Ledge County Park

Ledge Park is located in the north central part of Dodge County, between Horicon and Mayville, just off of Hwy TW. Ledge Park lies along the Niagara Escarpment, a natural rock ledge which divides the park into upper and lower areas and provides a breathtaking overlook of the famous Horicon Marsh and the surrounding countryside.

April 19, 2018

I came across Ledge Park in Dodge County quite by chance, on my way to Horizon Marsh. I was on Hwy 28 north out of my base in Watertown, came to Horicon Town, and saw a sign to Ledge County Park. The inclusion of the word "ledge" attracted my interest so I headed east on Hwy 33 to CH TW and headed north. Some signs pointed me to a few turns on Raasch Hill Road and Park Road. It was April, incredibly cool and windy weather, but I went into the park anyway. A sign there took me to a scenic overlook. My hiking days are over so the overlook would have to do.

I took this panorama off Google Earth. It gives you a sense for the ledge amidst a great deal of farmland. I tried to get a decent photo from CH TW but didn't find any view I liked.

As I indicated in the introduction, Ledge Park is part of the Niagara Escarpment.


The Niagara Escarpment, marked in red, is a landform called a
cuesta. It travels from Niagara Falls, New York in a semi circle westward through eastern Wisconsin. It runs predominantly east/west from New York State, through Ontario, Michigan, Wisconsin and Illinois. The escarpment is most famous as the cliff over which the Niagara River plunges at Niagara Falls, for which it is named.

In Wisconsin, it lies largely east of Lake Winnebago and up through Door Peninsula and County. Door Peninsula separates Green Bay and Lake Michigan. Limestone outcroppings of the Niagara Escarpment are visible on both shores of the peninsula, but are larger and more prominent on the Green Bay. When talking about Green Bay I am talking about the bay of water, not the city.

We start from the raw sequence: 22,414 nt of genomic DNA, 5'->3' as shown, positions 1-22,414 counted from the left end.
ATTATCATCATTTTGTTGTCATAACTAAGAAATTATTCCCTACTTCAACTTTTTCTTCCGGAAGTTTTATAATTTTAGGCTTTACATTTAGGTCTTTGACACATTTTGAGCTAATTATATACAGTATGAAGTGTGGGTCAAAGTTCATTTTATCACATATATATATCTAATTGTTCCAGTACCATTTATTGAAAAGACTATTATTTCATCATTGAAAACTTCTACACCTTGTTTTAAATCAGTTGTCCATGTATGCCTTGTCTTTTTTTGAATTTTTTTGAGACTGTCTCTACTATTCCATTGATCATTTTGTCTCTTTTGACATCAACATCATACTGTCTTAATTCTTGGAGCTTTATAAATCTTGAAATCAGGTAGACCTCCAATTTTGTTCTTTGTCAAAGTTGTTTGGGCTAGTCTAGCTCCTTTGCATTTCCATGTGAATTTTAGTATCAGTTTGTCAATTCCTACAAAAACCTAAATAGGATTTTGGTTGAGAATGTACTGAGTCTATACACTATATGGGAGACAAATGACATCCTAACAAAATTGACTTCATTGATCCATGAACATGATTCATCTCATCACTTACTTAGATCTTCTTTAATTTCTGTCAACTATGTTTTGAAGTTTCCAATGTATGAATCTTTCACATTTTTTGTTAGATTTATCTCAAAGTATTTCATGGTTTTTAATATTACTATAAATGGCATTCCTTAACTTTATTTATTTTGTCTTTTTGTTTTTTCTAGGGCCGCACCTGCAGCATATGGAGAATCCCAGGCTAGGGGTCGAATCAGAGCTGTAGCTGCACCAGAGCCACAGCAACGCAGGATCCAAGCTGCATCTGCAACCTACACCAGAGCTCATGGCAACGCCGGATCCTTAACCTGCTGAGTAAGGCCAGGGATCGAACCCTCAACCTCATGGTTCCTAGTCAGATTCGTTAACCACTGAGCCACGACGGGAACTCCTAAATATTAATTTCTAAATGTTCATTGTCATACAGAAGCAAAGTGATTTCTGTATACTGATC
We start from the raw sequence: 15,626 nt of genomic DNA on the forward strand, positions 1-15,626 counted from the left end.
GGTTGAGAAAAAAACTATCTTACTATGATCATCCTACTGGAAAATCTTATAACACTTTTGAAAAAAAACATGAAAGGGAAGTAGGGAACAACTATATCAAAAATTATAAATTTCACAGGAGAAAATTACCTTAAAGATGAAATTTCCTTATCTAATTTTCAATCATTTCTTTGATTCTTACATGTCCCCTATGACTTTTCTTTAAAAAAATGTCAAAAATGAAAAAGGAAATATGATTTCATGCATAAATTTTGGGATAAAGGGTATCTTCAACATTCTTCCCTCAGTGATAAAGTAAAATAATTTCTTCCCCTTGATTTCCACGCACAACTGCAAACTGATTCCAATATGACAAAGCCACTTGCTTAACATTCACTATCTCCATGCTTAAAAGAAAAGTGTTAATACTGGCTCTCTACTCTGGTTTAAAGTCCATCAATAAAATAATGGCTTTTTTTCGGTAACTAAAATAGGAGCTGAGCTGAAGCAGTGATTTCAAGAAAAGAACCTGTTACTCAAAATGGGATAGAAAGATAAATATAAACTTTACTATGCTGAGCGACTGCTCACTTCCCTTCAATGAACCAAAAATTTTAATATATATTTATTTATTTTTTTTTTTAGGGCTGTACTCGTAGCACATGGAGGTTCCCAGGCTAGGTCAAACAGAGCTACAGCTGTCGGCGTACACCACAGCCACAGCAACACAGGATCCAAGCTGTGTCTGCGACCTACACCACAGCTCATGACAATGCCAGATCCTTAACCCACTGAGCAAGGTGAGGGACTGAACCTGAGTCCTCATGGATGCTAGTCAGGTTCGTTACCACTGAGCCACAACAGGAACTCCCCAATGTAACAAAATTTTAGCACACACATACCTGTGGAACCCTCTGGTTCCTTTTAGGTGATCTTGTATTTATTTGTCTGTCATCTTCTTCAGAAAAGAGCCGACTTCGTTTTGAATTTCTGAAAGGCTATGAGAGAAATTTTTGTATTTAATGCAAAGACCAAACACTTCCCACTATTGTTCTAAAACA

The Niagara Escarpment consists of a gently-sloping layer of rock forming a ridge. One side of the ridge has a gentle slope, a so-called dip slope that is essentially the surface of the rock layer. The other side is a steep bluff. The photos I took came from the scenic overlook staring down at the steep bluff.

I was only able to take a few photos of the ledge. It was very windy, and I had to stand on the precipice of the ledge to get what I got. Fortunately there was no foliage so what I was able tp photograph shows up well. That said, I am told the very best time to visit is in the fall, when the colors get glorious.


The Mountain Project has said this about climbing at Ledge Park:

"This limestone area has a lot of bouldering potential for rock climbers. There are a lot of routes, but they are very dirty. Some of the rock is broken up and falling apart. But there are some select spots that have great quality rock." By "dirty," I think they mean the rock is enveloped in moss of falling apart. The park is relatively untouched and undeveloped.


This photo looks downward, I did not do this, but some hikers like to go down there and look for passages and caves.


You can walk that short path to the edge if you wish. You want to one steady as she goes. It was very windy up here during my visit, I walked out there, so I will tell you it is a straight drop down if you lose your balance. I've seen a photo of a young girl standing out at the edge holding her arms out stretched like in the movie Titanic. Ah yes, youth!


This give you a good idea of the challenge of the moss when trying to climb or go downward.


This is amazing to me. That is a cylindrical rock that simply stands up there one its own. For the hearty, that is worth examining in my book. Also note the incline-decline by looking at the top of the photo.